McIlroy feels game is returning at Redstone
Northern Irishman says third round of 71 not a fair reflection of his third round at the Houston Open
Rory McIlroy of Northern Ireland hits his tee shot on the third hole during the third round of the Shell Houston Open at the Redstone Golf Club in Humble, Texas. Photograph: Scott Halleran/Getty Images
Rory McIlroy did not dwell too long on the sloppy finish to his third round of the Houston Open at Redstone and instead expressed his satisfaction that the round of 71 indicated his game was finally turning around in time for The Masters.
The Northern Irishman feels he needs rounds more than anything right now and Friday's close call with the cut line afforded him two more this weekend. It looked like he was about to kick on impressively from that yesterday, when he was four under through 12 holes but three dropped shots on the way in took the shine off a round that ultimately left him back where he started, nine shots off the lead.
However, he preferred to look at the positives afterwards and put the negatives down to rustiness.
"It was good," to told the media conference after signing his card in Texas. "I hit the ball really well. It's the best I've hit it on the golf course this week. So, I mean, I take a lot of positives from it. Obviously the finish wasn't what I wanted. Just some silly mistakes from rustiness, I guess. I think with a little more competitive play, I'll eradicate that and - I'm happy. I hit it well."
The world number two, who needed to win this week to reclaim top spot from Tiger Woods, clearly did not feel the 71 for a two under overall score was a fair reflection of how he played.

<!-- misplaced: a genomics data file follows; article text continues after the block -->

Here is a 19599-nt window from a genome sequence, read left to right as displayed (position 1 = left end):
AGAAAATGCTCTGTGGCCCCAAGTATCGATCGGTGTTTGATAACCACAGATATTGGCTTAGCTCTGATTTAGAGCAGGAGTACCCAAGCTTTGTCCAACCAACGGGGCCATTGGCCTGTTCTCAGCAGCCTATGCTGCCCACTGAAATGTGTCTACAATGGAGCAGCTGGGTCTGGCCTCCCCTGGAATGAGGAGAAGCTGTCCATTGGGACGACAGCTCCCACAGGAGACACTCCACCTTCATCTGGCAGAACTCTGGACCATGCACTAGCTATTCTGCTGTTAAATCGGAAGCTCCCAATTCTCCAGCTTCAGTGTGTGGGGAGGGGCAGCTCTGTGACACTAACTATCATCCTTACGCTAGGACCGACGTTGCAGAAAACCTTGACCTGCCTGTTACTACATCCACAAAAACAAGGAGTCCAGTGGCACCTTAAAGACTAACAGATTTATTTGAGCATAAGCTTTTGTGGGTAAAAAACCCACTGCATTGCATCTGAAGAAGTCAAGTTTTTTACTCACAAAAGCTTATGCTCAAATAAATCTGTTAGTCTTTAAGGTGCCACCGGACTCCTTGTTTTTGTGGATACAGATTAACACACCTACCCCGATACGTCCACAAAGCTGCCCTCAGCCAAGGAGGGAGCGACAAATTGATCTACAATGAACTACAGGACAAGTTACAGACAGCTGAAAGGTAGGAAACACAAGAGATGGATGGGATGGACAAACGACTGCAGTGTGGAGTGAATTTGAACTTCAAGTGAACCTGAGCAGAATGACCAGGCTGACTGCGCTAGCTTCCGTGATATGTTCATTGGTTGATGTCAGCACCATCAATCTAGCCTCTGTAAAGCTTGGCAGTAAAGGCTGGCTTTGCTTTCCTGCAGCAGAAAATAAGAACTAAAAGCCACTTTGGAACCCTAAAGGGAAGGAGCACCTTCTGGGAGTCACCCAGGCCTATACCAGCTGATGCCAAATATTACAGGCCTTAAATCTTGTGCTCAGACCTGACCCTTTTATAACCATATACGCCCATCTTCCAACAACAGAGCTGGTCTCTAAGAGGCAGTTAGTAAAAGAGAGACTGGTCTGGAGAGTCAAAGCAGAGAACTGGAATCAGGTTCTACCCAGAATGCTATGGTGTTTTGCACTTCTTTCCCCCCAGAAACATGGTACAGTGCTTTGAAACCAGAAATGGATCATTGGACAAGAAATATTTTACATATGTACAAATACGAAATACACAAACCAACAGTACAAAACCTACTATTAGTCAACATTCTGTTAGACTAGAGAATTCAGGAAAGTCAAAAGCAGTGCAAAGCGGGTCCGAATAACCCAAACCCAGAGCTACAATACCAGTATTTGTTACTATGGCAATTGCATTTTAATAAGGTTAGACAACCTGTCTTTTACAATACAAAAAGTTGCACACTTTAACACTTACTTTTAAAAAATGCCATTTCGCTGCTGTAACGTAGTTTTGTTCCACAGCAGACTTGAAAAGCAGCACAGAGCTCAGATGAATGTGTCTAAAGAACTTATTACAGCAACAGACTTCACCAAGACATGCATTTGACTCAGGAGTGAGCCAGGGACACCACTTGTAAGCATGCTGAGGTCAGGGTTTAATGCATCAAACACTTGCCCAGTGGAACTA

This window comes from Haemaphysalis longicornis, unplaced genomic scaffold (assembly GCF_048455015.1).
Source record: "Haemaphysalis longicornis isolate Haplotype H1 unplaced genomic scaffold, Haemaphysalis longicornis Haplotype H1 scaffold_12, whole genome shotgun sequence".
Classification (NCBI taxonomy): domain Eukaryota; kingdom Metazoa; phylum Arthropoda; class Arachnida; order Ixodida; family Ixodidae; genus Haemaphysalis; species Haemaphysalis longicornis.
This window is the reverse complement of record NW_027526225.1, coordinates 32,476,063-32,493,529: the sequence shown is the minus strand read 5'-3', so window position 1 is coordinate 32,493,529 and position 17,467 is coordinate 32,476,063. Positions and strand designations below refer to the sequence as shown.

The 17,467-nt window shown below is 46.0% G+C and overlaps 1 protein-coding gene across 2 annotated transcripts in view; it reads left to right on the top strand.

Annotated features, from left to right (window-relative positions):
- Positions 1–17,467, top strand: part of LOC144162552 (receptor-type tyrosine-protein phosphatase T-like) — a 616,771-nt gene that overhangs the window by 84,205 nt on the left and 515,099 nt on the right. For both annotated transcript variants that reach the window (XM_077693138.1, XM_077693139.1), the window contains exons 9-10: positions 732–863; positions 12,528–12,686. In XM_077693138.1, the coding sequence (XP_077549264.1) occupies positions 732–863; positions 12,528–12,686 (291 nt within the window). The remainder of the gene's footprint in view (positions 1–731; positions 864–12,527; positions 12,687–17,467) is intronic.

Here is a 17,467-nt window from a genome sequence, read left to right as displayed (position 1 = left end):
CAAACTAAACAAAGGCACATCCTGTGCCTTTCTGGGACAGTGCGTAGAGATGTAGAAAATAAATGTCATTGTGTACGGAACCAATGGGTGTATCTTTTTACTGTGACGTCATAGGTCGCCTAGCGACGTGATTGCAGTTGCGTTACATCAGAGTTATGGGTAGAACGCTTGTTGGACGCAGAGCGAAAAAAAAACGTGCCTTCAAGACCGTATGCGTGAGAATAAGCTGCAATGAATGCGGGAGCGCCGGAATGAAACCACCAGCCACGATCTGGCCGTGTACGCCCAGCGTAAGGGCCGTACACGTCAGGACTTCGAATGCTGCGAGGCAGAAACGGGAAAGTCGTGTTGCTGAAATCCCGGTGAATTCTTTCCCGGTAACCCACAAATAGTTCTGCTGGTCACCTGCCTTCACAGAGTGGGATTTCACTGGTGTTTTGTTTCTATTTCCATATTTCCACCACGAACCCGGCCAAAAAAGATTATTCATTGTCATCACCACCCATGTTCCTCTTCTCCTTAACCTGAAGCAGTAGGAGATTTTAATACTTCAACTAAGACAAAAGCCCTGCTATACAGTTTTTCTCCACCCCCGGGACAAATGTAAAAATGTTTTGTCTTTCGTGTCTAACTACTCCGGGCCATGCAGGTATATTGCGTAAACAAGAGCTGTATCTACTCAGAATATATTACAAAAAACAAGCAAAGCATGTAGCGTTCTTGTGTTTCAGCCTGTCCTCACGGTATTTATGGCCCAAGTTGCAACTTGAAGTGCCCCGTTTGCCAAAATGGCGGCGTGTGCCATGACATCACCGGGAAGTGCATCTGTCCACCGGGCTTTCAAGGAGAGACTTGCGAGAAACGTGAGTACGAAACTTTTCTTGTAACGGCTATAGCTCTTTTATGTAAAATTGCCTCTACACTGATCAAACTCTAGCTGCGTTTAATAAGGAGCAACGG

"I was four under through 12," he said. "I had a five-foot putt to go five under through 13 and three-putted there. Didn't have the best of finishes, but I saw a lot of positives out there, I hit the ball really well, the best I've hit it on the course this week and that made me really happy with my game."
As he has been saying all week, trusting his shots on the course is the key and that, he feels, is improving all the time."It's all well and good hitting it well on the range, but you got to go out and do it on the course, and I feel like I'm finally beginning to do that."
On Friday, McIlroy made the decision, at the behest of caddie JP Fitzgerald, to enter next week's Texas Open at the last minute. With The Masters just a fortnight away, he feels the extra course-time is what he needs.
"I think with a bit more competitive play, one round here to go this week and hopefully four more rounds next week, I'll be ready. I'm very, very happy with the signs that I've seen."
Bill Haas and 2009 British Open winner Stewart Cink lead the way on 11 under and will tee off in the final group today, but 18 players are within four shots of the Americans.
Haas carded a five-under 67 and Cink entered the clubhouse after a 68, leaving the two at 11-under par for the tournament, one clear of countrymen Ben Crane (67), DA Points (71), Jason Kokrak (71) and overnight leader Steve Wheatcroft (72).
Nine other players are within two of the lead including major champions Louis Oosthuizen of South Africa (65), Argentine Angel Cabrera (69) and American Keegan Bradley (67) plus former world number one Englishman Lee Westwood (67).
Americans Bud Cauley (65), Billy Horschel (67), Kevin Chappell (67) and Cameron Tringale (69) plus Swede Henrik Stenson (68) also are at nine-under.
A 67 moved Phil Mickelson to six-under for the week, just five shots off the pace.